COAL: 1999 Chrysler LHS – A Car That Renewed My Faith in the US Auto Industry…Almost

A few posts back I wrote about some of the rolling wrecks I owned in the “deadly decade” of the 1980’s; the “flammable” 1981 Buick Skylark and the “napkin-munching” 1986 Ford Escort GT.  The experiences with those cars drove me to drive Toyotas for the next 10 years.  It helped I was mostly overseas in Japan during that period, but even if I had been in the US, I would have avoided anything from the Big Three.

1982 JDM Toyota Cresta


1988 JDM Toyota Cresta


1988 North American Cressida

From 1989 to 1999, I drove Toyota Crestas – first a 1982 model, then for seven years a 1988.  Seven years was typically a long time for me to have one car but the ‘88 was so nice and drove so well, that I had no desire to part with it.  Most CC readers will know that the North American Cressida was the top-line version of the JDM Cresta.

But in 1999 I headed back to Wright-Patterson AFB in Dayton and couldn’t take the Cresta with me (though I would have liked to), so once again I needed wheels.  Was I going to take a chance on a US model, or were the scars still too fresh?

1999 LHS from internet – exactly like mine other than I had brushed aluminum wheels, not chrome

I had done quite a bit of looking and research…obviously a Toyota was the first choice but the Cressida was out of production by then and I didn’t care for the bland styling of the Avalon.  I wanted something larger than a Camry, Altima or Accord and European sedans were out of my price range.  Then I saw a picture and read a review of the then new 1999 Chrysler LH cars in Road and Track – specifically the LHS version.

1996 Chrysler LHX Concept

I have to say the styling of all the LH cars stunned me. I had been a fan of the cab-forward styling since Bob Lutz, Francois Castaing and Tom Gale pushed it by a soon to retire Lee Iacocca in the early ‘90’s.  I know these are polarizing designs, and that some folks can’t stand them, but I thought the LHS was the closest thing to a road-going “concept” car that I had seen.  It’s hard to express how much that design struck me.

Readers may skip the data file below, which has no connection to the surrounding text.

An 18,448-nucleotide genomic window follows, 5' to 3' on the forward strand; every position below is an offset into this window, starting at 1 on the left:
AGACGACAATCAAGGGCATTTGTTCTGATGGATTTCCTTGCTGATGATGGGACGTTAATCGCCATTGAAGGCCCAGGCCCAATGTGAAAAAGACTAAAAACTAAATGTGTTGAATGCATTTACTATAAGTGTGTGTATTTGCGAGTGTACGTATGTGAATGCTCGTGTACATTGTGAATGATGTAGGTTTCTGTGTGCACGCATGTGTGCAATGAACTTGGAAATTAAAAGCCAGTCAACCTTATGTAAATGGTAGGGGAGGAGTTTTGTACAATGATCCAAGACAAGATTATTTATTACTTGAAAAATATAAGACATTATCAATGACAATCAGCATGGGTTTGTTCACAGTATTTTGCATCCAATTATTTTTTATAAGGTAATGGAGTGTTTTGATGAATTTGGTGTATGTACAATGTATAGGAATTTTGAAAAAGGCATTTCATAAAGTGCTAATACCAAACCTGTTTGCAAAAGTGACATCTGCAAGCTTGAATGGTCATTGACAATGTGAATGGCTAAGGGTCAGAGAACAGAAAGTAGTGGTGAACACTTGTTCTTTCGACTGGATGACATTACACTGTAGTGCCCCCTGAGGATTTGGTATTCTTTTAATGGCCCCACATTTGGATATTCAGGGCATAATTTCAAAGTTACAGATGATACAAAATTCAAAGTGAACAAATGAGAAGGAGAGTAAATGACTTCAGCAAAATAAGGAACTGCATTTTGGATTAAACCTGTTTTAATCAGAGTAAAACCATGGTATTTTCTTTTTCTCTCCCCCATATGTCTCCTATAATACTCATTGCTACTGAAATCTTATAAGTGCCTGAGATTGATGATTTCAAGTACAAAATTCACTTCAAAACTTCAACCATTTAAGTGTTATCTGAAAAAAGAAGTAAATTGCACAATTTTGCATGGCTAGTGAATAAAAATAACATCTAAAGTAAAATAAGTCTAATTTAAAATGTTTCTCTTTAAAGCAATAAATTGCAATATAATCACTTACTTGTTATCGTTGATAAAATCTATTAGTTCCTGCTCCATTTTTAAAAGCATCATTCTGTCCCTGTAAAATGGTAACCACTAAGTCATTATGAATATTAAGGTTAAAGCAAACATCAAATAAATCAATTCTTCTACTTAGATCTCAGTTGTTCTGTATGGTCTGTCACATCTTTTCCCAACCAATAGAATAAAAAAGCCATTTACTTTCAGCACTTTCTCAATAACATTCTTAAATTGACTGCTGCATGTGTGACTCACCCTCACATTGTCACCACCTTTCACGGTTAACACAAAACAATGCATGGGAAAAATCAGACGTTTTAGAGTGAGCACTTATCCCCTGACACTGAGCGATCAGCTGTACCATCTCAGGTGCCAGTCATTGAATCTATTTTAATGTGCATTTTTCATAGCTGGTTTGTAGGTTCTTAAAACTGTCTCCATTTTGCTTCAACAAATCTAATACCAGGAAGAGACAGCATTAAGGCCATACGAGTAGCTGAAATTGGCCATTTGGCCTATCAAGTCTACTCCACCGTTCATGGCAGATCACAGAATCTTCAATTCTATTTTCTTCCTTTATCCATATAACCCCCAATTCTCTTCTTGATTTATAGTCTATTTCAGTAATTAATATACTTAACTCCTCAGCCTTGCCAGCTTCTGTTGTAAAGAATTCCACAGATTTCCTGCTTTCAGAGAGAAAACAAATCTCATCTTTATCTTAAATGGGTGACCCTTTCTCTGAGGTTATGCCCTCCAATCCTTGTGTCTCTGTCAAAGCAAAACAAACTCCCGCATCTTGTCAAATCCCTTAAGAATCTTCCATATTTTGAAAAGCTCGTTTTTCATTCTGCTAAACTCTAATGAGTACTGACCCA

The silhouette was low and long – and nicely balanced.  While it’s typical now, this was one of the first cars to have a wheelbase long enough that the rear door didn’t need a cutout for the rear wheel.  That was really distinctive.

The rear was very clean without any added “jewelry” (an Iacocca favorite).

Some thought the front was a little bizarre but I found it unique and tasteful.

The engine was an all aluminum 3.5 litre SOHC 60 degree V6 with 4 valves per cylinder – engine code EGG.  It made 253 hp and 255 ft lbs of torque.  It was mounted longitudinally, not transverse, with the trans-axle underneath driving the front wheels.

Let’s take a look at some of the “Good and the Bad”…

The Good:

Styling – Again, I think this car is a stunner.  It still looks good today – and I prefer it to the chunky, high-waisted look of the follow-on RWD LX 300C.

Performance – this was a swift car in its day – 0-60 in about 7.5 seconds.  The big 3.5 V6 had plenty of low end torque and would wind out nicely.

Interior – not as attractive as the exterior but comfortable and roomy.  Rear seat space was amazing – over 41.5 inches of legroom.

Reliability – surprisingly good – I heard from others that these had problems with cam sensors and electrical issues.  In the four years I owned it, I never made an unscheduled trip to the dealer.

The Bad:

Overhangs – The car sat low and had fairly long front and rear overhangs – I’d scrape the front routinely over inclines and cement parking blocks.

“Plood” – the interior was nice with leather seats and classic white-faced gauges – but the plastic wood inlays were some of the cheapest and worst looking I’ve seen.

Maintenance – To get that low hood, Chrysler engineers really crammed everything together in the engine bay – I don’t mean crammed as in haphazard, but everything was very tight.  To change the battery, you had to unbolt and take out the engine air filter box, that would allow you to get to the cables.  Then take off the passenger side front wheel which will allow you to pull the battery out of a small tray near the front.  Thank goodness I never had to get anything under the hood worked on – just to change the alternator would have meant removing a whole bunch of components and costly man-hours.

Build Quality – Panel gaps, inside and out were OK – but if you looked in the wheel wells and other places underneath you’d see a lot of metal casting flash and jagged body seams.

Summary: As the title states, the LHS renewed my faith in US manufacturers – almost.  After four years of ownership, I came away impressed, but with the feeling I had just been lucky.  That impression has only grown stronger as I read sordid tales of GM faulty ignition switches and disintegrating Ford Powershift transmissions.

So would I consider buying a US Big Three vehicle today?  Well, it would have to be something that really knocked my socks off like the LHS – with the focus now on CUVs and SUVs, that doesn’t seem likely.